I was greatly honoured when, in January 1993, Luke Kelly's brother, Jimmy, asked me to say a few words at Luke's grave. It was part of the commemoration that Jimmy organises each year. But I was also shocked to realise that already Luke was nine years dead and that in 1994 it would be a decade since he left us. Writing those few words brought a flood of memories of Luke, going back to such places as O'Donoghue's pub, the Gate, The Grafton, the Embankment and Liberty Hall. More than that, it reminded me of that amazing era when song, music, the arts and the impetus for social change seemed to come together for a whole generation.
Jimmy and I were both involved in a workers' cultural organisation called Sceim no. gCedrdchumann and we have remained good friends since. Like Luke, Jimmy is a remarkable ballad singer with a distinctive style and very strong delivery; he always evokes in me a memory of Luke.
Luke was Dublin's king when the young people of his city were beginning to release a pent-up energy and creativity which had been muted for a long time. He had a big voice, big enough to speak for all of us. He gave us, the Dubliners, pride in the sound of our own accent, in our own tradition; and a sense of joy, hope and determination about our future.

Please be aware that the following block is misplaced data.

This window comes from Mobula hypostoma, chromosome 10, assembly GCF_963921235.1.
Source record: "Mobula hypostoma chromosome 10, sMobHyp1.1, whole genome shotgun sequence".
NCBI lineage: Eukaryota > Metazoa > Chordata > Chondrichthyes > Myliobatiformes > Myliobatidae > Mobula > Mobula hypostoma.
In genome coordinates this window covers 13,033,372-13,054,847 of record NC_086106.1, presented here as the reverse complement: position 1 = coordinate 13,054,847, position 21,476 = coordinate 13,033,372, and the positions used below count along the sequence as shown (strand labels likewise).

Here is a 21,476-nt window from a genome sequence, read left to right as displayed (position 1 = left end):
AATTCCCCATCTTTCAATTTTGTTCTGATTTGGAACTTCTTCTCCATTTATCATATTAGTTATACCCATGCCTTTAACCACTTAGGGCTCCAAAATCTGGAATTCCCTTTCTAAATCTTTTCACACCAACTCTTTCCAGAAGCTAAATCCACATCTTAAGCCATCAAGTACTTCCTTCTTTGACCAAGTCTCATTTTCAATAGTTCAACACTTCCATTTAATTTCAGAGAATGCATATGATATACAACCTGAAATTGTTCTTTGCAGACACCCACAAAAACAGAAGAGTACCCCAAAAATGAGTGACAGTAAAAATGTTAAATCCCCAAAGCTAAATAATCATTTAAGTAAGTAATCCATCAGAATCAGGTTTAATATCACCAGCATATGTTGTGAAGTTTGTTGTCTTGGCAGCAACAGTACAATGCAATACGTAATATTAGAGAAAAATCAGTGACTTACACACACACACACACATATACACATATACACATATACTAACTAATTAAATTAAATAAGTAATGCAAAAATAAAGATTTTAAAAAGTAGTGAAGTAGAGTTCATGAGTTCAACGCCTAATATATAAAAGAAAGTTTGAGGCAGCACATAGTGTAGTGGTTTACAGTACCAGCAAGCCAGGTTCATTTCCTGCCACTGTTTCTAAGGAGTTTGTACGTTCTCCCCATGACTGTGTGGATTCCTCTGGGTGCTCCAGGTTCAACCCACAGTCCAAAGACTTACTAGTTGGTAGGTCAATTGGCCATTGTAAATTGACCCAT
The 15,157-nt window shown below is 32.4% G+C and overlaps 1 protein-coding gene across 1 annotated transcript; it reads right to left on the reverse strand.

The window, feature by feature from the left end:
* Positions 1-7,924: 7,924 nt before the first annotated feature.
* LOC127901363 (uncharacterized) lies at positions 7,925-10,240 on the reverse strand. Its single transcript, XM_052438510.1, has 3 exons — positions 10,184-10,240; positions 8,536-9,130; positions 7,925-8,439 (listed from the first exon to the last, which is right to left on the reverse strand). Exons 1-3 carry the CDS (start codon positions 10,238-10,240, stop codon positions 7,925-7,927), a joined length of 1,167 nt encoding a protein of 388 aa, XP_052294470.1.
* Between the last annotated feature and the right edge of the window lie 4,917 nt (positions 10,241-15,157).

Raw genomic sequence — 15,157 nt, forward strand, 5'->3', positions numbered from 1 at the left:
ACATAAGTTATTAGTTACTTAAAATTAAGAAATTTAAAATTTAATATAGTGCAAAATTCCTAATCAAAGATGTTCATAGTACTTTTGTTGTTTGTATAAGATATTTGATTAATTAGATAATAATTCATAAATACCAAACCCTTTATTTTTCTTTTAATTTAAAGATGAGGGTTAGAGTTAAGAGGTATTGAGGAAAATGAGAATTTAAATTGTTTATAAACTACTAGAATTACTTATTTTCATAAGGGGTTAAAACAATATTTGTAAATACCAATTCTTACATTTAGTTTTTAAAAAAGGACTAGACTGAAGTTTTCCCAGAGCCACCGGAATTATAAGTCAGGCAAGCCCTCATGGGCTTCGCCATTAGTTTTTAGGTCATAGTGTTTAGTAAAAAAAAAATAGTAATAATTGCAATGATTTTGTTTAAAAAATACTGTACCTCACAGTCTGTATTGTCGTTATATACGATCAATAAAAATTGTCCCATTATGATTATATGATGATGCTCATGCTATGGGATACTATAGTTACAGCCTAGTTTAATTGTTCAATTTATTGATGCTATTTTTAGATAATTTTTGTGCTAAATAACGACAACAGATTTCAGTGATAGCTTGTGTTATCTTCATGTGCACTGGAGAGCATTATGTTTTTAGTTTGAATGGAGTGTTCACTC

I believe that has been a lasting legacy through the troubled years since; and it seemed time that some attempt were made to salute his extraordinary contribution.
This book marks the tenth anniversary of Luke's tragically early death at the age of forty-three and I hope it goes some small way towards commemorating him.
A NOTE ON THE AUTHOR
Des Geraghty is a Dubliner from Cornmarket in the Liberties. He comes from a family which is steeped in the history, folklore and tradition of the city and has a special interest in traditional music and song. As a musician himself, he was a participant in the revival of interest in folk music in the '50s and '60s, as were Luke Kelly and his fellow-Dubliners. He is a well known trade unionist who has represented workers in most major industrial sectors in Ireland, and is currently a Democratic Left Member of the European Parliament, representing Dublin.